Simply stellar


President Brian Casey received a phone call Monday afternoon from Sue Murray, mayor of Greencastle.

"Hi," Murray said.

"Hi, Sue," Casey responded. After a distinct pause he finally asked, "How are you?"

Her response: "Stellar."

"Let the record state, for the first time in DePauw University history, the president of DePauw ran to City Hall," Casey said at Thursday's announcement in the Great Hall of the Green Center for Performing Arts.

It was announced Monday that the city of Greencastle, along with North Vernon, Ind., will be one of two pilot recipients of the Stellar Communities Grant. Funding for the grant will come from federal funds directed to the Indiana Department of Transportation, the Office of Community and Rural Affairs, the Indiana Housing and Community Development Agency and the State Revolving Fund.

A total of $31 million will be divided between the two cities. The amount allocated to Greencastle has yet to be announced. Funds will be allocated with the expectation that the money be spent and plans completed within three years. Although a tentative timeline has been scheduled, projects cannot be initiated until the funds are officially transferred. According to Sue Murray, mayor of Greencastle, this date is also still unknown.

Plans for the city are generally environmental. One such proposal will involve facade renovation of the downtown square area. Paths connecting the area and DePauw's campus will be landscaped, and lighting will be installed. A parking garage will be added to the square. A WiFi bubble will be placed over the square, and additional signage will better direct visitors to spaces on the DePauw campus and Greencastle community.

Ideally, this renovation will allow for the creation of second-floor loft apartments, as well as additional commercial space.

"I see this as a vibrant place where people will say ‘I can't wait until a space opens up there so I can start a business,'" Murray said.

There are additional plans to put a Wellness Center on the square. Although a Wellness Center exists in town, it is far from the square. Murray said she and representatives of the DePauw campus feel that students "are not comfortable" using the DePauw Wellness Center services. With a location in town, students would ideally feel more comfortable seeking medical attention.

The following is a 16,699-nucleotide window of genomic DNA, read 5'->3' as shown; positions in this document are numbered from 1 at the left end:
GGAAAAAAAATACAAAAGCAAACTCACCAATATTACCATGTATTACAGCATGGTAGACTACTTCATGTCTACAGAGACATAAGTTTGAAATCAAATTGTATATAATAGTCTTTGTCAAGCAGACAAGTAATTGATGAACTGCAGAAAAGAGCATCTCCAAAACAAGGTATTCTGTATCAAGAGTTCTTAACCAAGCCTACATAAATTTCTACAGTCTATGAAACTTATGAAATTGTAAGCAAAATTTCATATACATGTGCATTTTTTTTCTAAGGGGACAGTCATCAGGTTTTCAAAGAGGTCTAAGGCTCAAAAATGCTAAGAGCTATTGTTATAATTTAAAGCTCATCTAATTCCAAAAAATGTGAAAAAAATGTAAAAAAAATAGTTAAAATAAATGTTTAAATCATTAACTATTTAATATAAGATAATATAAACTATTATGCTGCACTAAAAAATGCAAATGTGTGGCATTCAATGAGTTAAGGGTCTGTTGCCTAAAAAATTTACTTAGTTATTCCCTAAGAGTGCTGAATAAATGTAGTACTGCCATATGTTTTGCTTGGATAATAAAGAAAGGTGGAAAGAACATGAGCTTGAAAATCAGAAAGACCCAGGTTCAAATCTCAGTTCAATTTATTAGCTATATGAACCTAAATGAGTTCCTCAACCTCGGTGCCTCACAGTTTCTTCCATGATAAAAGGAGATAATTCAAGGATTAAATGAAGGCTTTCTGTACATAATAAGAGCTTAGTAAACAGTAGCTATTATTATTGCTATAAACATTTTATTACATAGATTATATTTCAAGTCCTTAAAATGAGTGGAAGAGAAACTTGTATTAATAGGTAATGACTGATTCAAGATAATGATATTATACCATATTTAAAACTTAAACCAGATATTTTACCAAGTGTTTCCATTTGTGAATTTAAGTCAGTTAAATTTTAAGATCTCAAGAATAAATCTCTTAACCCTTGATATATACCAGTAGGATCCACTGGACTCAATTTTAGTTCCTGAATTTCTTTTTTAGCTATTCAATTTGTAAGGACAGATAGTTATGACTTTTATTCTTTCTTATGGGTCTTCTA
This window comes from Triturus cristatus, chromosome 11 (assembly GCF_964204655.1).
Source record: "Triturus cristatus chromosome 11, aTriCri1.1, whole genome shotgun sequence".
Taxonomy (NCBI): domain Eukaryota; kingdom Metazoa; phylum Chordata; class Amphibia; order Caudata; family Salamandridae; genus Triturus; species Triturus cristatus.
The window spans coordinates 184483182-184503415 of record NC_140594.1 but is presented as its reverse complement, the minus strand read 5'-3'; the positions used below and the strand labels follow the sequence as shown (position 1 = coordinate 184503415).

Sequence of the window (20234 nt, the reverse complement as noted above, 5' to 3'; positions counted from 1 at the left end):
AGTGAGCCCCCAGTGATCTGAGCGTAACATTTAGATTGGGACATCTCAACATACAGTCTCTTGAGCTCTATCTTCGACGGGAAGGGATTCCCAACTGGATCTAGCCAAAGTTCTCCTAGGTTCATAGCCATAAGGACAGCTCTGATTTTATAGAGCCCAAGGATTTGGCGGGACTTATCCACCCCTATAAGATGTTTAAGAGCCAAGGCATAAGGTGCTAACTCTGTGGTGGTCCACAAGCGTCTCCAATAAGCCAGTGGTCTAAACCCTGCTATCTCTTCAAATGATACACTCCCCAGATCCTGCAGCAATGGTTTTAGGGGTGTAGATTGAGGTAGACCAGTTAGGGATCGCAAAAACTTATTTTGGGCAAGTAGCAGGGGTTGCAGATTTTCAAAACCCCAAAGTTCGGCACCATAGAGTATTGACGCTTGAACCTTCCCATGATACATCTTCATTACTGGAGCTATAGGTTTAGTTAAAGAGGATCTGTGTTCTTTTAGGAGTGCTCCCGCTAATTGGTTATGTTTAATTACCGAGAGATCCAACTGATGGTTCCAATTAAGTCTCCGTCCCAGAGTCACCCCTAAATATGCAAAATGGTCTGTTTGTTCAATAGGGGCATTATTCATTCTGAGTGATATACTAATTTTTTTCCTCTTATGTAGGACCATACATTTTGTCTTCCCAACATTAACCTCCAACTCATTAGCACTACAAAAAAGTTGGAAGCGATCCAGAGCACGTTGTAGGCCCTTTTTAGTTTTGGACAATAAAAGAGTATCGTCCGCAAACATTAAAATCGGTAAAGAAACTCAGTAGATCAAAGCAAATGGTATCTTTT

Additionally, this center could be a potential emergency care center, a facility that would take some of the burden from the Putnam County Hospital. The Wellness Center may not be fully functioning until the second year of the plan, Murray said.

A third plan involves creating a relationship with the Indianapolis Symphony Orchestra. Murray said the orchestra already does extensive outreach in the Indianapolis Public School System. In Greencastle, the orchestra would plan to perform in the community and interact with the DePauw School of Music.

This development for the community was commemorated in a Thursday afternoon ceremony in the Great Hall of the Green Center for the Performing Arts. Community members and area business leaders joined professors, students and more than 20 Indiana state officials for the event. Posters in the rotunda explained the project's goals and ideals. Lt. Gov. Becky Skillman, a Republican, opened the event after being introduced by her deputy chief of staff, David Terrell.

Skillman said although there were 42 applications and 12 eventual finalists, "it was very clear that there were two Stellar Communities."

Skillman said that this grant will substantially impact Greencastle and the surrounding region.

"We know that Greencastle will now become an even greater economic engine for the entire region," she said. "I hope this will be a big step forward for our entire state."

Overall, Casey stressed the importance of this grant for both Greencastle and DePauw.

"Lieutenant Governor, you have allowed us to imagine the next great college town, one for Indiana," he said. "One right here in Greencastle."

Murray noted the importance of this grant in accelerating changes to the community. Without the Stellar Communities funding, she said, this three-year plan would have been a 25-year plan with a five percent chance of success.

As for the long-term effects of the grant, Murray said the possibilities will be extensive.

"People will see that the state has invested an unprecedented amount of money in our small community. They've given us the opportunity to make special things happen, and when special things happen, other people want to be a part of them," she said.

"What we've proposed will bring investment to community, and we can only begin to envision the possibilities. There are many possibilities we can't begin to dream about yet." 

A note on renderings:

Renderings of the Stellar Communities plan are not necessarily what plans will look like. They are drawings by Brenner Design intended to show one way the program could be implemented. The drawings were provided to The DePauw by the City of Greencastle and DePauw University Publications.